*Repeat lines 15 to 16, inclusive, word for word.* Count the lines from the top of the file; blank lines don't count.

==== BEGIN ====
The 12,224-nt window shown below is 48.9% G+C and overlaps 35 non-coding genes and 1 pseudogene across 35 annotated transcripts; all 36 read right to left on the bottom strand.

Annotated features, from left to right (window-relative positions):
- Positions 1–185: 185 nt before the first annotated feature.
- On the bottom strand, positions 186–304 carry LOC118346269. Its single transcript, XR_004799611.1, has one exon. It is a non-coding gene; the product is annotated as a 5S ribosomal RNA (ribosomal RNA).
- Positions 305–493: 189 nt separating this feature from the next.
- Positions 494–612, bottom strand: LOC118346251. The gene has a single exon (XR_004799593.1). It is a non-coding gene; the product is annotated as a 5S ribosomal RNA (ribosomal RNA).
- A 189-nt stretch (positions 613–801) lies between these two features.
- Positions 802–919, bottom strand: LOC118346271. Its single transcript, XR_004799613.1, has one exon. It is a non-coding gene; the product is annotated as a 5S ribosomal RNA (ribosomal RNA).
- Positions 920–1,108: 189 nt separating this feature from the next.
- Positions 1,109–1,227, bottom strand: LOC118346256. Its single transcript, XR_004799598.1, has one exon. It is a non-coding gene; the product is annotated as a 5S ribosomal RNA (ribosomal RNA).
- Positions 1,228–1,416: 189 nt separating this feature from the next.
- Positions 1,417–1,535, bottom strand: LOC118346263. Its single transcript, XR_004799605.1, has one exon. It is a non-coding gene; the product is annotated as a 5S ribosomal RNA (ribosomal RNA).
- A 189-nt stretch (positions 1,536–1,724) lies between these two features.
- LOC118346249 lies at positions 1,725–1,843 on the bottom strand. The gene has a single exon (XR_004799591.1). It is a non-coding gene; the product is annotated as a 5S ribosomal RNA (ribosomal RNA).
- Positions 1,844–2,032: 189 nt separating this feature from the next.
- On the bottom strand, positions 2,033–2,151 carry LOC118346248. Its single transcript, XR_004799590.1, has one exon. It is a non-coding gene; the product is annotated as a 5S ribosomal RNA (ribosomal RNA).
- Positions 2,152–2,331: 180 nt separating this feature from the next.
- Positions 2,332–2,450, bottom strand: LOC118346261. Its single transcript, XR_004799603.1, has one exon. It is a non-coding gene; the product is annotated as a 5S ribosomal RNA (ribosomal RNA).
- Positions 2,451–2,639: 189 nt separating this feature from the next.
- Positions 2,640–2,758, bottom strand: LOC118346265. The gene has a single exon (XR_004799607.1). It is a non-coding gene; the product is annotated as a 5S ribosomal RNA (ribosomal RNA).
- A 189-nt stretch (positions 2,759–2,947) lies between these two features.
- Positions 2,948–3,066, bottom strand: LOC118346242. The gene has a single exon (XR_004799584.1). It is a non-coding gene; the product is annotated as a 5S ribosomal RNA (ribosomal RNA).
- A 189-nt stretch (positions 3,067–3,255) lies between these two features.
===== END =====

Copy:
- Positions 1,844–2,032: 189 nt separating this feature from the next.
- On the bottom strand, positions 2,033–2,151 carry LOC118346248. Its single transcript, XR_004799590.1, has one exon. It is a non-coding gene; the product is annotated as a 5S ribosomal RNA (ribosomal RNA).